Restrictive cardiomyopathy refers to a set of changes in how the heart muscle functions. These changes cause the heart to fill poorly (more common) or squeeze poorly (less common). Sometimes, both problems are present.
In a case of restrictive cardiomyopathy, the heart muscle is of normal size or slightly enlarged. Most of the time, it also pumps normally. However, it does not relax normally during the time between heartbeats when the blood returns from the body (diastole).
Although the main problem is abnormal filling of the heart, the heart may not pump blood strongly when the disease progresses. The abnormal heart function can affect the lungs, liver, and other body systems. Restrictive cardiomyopathy may affect either or both of the lower heart chambers (ventricles). Restrictive cardiomyopathy is a rare condition. The most common causes are amyloidosis and scarring of the heart from an unknown cause. It also can occur after a heart transplant.
Other causes of restrictive cardiomyopathy include:
Symptoms of heart failure are most common. These symptoms often develop slowly over time. However, symptoms sometimes start very suddenly and are severe.
Common symptoms are:
Other symptoms may include:
A physical exam may show:
Tests for restrictive cardiomyopathy include:
Restrictive cardiomyopathy may appear similar to constrictive pericarditis. Cardiac catheterization may help confirm the diagnosis. Rarely, a biopsy of the heart may be required.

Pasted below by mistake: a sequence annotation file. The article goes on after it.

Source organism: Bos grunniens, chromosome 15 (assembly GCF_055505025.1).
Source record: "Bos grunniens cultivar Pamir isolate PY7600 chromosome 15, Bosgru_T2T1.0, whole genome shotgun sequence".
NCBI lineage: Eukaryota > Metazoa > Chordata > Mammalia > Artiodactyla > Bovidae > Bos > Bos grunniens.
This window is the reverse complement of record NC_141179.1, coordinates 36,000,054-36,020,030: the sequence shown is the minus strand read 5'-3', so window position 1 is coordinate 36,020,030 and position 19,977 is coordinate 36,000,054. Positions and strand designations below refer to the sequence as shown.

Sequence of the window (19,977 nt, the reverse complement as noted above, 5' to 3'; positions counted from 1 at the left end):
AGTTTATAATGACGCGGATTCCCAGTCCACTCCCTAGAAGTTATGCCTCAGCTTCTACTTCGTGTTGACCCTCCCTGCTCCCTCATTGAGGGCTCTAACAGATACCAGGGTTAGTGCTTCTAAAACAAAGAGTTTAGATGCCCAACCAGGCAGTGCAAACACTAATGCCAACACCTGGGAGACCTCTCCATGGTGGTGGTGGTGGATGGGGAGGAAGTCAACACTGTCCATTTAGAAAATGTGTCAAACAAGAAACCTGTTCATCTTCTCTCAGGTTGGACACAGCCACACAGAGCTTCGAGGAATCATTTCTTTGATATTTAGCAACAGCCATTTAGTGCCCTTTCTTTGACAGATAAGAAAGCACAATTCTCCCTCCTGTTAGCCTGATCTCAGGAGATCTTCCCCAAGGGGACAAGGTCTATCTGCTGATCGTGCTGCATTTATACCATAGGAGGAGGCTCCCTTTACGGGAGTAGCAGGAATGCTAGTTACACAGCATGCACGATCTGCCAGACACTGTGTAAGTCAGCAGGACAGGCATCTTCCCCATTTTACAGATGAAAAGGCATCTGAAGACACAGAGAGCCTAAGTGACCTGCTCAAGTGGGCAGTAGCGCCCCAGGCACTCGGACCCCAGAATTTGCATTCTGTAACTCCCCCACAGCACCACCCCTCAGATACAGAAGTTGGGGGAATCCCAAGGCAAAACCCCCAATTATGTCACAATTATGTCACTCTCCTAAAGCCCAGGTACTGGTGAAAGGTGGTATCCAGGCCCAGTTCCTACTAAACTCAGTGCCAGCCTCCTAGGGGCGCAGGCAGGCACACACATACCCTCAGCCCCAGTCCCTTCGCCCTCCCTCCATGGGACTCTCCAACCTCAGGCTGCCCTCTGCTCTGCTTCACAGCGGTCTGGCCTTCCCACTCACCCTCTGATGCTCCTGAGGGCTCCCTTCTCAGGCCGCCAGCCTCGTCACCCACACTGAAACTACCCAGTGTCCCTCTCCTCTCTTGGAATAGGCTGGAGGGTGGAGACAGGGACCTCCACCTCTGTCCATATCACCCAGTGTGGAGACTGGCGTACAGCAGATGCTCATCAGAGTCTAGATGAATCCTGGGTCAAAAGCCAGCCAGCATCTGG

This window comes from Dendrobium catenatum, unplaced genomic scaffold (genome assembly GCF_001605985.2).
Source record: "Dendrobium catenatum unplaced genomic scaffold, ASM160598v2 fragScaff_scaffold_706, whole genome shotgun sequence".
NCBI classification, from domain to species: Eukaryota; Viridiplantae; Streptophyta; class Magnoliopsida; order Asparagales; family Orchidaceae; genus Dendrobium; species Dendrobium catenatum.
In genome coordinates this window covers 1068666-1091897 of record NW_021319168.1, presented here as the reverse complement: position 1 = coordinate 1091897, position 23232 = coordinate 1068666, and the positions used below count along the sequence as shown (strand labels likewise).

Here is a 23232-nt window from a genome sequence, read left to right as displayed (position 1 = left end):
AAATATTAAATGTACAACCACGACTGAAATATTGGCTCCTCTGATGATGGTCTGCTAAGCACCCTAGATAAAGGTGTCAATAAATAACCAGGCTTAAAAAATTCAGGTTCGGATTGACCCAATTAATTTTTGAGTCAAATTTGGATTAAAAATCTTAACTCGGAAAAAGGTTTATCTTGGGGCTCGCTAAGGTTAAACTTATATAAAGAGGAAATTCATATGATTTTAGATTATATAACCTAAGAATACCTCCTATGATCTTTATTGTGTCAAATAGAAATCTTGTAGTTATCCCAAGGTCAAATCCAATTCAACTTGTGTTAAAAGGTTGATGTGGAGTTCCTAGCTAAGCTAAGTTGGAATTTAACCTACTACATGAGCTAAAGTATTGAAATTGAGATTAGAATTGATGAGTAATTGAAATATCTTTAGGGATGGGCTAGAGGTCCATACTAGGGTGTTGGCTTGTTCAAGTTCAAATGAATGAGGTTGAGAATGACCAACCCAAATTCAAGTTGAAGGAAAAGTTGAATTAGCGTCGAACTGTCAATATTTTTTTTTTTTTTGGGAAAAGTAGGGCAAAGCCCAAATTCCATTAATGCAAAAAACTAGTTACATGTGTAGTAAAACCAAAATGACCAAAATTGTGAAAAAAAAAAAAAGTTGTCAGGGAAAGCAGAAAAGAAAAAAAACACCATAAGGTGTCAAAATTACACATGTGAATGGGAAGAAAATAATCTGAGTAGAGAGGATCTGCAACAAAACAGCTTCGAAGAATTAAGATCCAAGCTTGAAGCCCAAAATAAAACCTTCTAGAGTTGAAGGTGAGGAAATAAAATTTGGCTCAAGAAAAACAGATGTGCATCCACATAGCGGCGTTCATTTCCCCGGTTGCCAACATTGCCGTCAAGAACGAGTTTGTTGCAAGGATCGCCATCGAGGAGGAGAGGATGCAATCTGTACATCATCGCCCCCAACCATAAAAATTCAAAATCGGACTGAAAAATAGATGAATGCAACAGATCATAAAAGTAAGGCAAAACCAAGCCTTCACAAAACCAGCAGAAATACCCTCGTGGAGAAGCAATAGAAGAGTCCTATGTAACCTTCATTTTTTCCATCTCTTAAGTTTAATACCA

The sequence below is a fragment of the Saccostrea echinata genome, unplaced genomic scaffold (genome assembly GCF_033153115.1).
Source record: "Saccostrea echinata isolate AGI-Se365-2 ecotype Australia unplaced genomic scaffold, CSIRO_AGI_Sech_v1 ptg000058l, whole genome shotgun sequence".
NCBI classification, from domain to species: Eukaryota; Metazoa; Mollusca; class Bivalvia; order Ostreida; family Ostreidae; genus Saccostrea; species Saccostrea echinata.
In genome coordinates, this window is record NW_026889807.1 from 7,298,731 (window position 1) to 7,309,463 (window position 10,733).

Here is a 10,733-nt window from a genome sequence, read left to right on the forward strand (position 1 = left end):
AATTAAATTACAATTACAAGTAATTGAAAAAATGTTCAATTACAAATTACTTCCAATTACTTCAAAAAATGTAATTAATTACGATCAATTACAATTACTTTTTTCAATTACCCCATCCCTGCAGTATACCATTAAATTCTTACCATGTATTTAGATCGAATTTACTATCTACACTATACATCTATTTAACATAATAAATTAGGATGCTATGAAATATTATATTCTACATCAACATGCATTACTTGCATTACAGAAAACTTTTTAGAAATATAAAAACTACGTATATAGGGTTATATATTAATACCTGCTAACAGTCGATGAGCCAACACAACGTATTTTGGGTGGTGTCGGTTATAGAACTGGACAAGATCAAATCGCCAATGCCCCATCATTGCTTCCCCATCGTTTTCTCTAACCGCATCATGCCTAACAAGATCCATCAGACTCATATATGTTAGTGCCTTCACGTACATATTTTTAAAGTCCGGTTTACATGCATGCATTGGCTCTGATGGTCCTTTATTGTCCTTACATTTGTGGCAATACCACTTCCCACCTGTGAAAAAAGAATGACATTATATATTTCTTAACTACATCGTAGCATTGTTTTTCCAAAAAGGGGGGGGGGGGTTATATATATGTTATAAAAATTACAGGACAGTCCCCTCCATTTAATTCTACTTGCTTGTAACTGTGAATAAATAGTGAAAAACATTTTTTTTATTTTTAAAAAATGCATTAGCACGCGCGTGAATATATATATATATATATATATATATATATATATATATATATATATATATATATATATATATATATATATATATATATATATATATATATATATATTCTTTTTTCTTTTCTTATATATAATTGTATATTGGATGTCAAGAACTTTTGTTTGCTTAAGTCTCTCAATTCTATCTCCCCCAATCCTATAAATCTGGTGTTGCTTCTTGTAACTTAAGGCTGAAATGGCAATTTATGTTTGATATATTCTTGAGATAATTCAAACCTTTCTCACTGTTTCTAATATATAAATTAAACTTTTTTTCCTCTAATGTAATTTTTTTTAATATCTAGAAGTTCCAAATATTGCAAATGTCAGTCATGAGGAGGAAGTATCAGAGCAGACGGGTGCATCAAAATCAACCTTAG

The condition causing the cardiomyopathy is treated when it can be found.
Few treatments are known to work well for restrictive cardiomyopathy. The main goal of treatment is to control symptoms and improve quality of life.
The following treatments may be used to control symptoms or prevent problems:
A heart transplant may be considered if the heart function is very poor and symptoms are severe.
People with this condition often develop heart failure that gets worse. Problems with heart rhythm or "leaky" heart valves may also occur.
People with restrictive cardiomyopathy may be heart transplant candidates. The outlook depends on the cause of the condition, but it is usually poor. Survival after diagnosis may exceed 10 years.
Call your health care provider if you have symptoms of restrictive cardiomyopathy.
Reviewed By: Michael A. Chen, MD, PhD, Associate Professor of Medicine, Division of Cardiology, Harborview Medical Center, University of Washington Medical School, Seattle, WA. Also reviewed by David Zieve, MD, MHA, Medical Director, Brenda Conaway, Editorial Director, and the A.D.A.M. Editorial team.